University of California, San Francisco scientists discovered the first gene involved in regulating the optimal length of human sleep. The mutated gene was identified in two members of an extended family that allows them to thrive on 6 hours of sleep a day.

Working from this discovery, appearing in the August 14 issue of Science, the researchers genetically engineered mice and fruit flies to express the mutated gene and study its impact.

“Short-term and chronic disruptions in the length of optimal sleep can have serious consequences on cognition, mood, and physical health, including cancer and endocrine function,” said senior author Ying-Hui Fu, PhD, UCSF professor of neurology. “However, teasing out this impact can be challenging given access to such stimuli as coffee and chocolate.”

According to Fu, the findings offer an opportunity to unravel the regulatory mechanism of sleep. While the mutation may be rare, it could offer a probe more generally into the regulatory mechanisms of sleep quality and quantity, said Fu. Understanding these mechanisms could lead to interventions to alleviate pathologies associated with sleep disturbance.

During the study, the research team identified a small extended family in which a mother and her adult daughter had lifelong shorter daily sleep requirements than most individuals. According to UCSF, Fu’s lab then studied blood samples from these women and their extended family. They identified a mutation in a gene known as hDEC2, which is a transcription factor that represses expression of certain other genes and is implicated in the regulation of circadian rhythms.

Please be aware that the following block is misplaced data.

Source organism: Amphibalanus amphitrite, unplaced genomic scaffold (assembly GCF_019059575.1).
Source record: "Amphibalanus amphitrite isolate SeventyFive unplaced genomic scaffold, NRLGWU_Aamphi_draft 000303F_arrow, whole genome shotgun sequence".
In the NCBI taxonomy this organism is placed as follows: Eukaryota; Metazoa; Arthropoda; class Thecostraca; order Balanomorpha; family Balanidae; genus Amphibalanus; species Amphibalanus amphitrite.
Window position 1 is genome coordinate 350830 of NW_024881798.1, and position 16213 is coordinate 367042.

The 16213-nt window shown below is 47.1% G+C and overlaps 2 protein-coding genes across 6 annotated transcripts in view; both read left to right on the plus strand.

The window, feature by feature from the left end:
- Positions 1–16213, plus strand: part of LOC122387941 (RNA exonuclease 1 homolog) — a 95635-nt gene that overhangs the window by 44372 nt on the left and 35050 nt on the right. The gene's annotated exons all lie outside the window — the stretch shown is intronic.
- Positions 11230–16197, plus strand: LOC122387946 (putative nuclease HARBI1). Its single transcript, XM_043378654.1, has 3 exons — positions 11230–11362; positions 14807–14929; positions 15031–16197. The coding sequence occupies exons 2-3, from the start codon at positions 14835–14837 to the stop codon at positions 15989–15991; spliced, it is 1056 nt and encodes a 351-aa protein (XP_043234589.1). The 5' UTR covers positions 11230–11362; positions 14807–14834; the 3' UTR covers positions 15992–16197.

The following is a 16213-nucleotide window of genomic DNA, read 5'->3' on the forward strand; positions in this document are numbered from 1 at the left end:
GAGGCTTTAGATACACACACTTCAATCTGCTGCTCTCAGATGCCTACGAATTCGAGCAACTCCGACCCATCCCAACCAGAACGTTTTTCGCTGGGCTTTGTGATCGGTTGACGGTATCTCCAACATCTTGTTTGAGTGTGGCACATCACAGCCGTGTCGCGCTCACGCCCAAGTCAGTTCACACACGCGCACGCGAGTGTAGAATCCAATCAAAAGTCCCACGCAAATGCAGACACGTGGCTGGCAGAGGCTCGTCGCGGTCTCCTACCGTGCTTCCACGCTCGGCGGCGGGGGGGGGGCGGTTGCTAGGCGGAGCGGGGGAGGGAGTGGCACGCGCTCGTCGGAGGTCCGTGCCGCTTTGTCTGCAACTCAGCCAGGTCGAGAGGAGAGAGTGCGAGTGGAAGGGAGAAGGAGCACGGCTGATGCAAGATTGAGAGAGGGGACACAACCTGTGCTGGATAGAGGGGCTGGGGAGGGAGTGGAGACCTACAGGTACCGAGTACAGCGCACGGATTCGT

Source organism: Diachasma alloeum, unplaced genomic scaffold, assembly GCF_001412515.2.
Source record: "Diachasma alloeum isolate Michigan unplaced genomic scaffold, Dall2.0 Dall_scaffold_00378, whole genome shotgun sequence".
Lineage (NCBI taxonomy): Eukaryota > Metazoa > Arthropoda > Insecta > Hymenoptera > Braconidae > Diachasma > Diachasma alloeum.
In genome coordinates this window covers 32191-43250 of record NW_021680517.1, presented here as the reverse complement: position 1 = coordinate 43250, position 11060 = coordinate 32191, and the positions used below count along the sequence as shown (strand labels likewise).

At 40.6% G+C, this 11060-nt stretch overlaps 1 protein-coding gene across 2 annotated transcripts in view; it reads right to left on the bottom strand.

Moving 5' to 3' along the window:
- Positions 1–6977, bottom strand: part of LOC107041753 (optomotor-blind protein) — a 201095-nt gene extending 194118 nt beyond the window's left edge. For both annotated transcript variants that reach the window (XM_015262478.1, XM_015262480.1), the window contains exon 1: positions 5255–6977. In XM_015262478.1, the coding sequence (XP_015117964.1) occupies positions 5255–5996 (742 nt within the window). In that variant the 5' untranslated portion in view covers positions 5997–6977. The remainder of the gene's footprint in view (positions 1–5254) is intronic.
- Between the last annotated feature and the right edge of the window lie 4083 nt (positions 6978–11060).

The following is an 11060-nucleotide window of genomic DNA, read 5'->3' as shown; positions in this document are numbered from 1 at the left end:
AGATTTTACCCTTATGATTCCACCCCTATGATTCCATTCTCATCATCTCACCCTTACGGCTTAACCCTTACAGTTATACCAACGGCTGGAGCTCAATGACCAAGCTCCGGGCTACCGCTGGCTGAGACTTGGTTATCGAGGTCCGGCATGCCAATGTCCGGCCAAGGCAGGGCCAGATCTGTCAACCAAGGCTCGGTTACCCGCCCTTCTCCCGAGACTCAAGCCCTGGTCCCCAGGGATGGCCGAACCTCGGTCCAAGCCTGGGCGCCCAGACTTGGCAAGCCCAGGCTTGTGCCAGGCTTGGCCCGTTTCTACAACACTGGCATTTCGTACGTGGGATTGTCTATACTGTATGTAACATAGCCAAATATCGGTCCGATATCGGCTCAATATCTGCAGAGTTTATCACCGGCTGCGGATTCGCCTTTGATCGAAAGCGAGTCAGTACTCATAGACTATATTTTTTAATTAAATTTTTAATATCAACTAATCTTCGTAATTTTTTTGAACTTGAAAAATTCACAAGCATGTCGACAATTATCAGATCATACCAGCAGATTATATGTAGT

The team then genetically engineered mice and fruit flies to express the mutated human gene, and Ying He, PhD, a postdoctoral fellow in the Fu lab, studied its impact on their behavior and sleep patterns. He’s study found that mice were observed sleeping less over the course of 24 hours and electroencephalography (EEG) and electromyography (EMG) measurements indicated reduced non-REM and REM sleep. While lacking a Lilliputian size EEG to monitor the fruit flies, He studied the flies’ activity and sleep patterns by tracking the frequency of their movements through infrared light.

The responses of the genetically engineered mice and normal mice were compared to the consequence of 6 hours of sleep deprivation. The engineered mice needed to compensate for their lost sleep to a much lesser extent, as seen in non-REM and REM measures, than their normal counterparts.

“These changes in sleep homeostasis in the mutant mice could provide an explanation for why human subjects with the mutation are able to live unaffected by shorter amounts of sleep throughout their lives,” said Fu.

According to Fu, the next step is determining the DEC2’s precise role. “We know the gene encodes a protein that is a transcriptional repressor and we know it makes the repressor’s activity weaker. But we don’t know if the weaker repressor is directly related to the shorter amount of sleep, because proteins can have many functions. It could be the protein functions as part of a larger transcriptional machinery, not necessarily as a repressor.” Fu explained that DEC2 could be involved in modulating “sleep quantity” alone, or it could be mediating both “sleep quantity” and “wakefulness-behavioral drive.”

“The mouse model also provides an opportunity to investigate whether there are other behaviors or physiological conditions associated with a short sleep syndrome,” said Fu. She suspected there will be.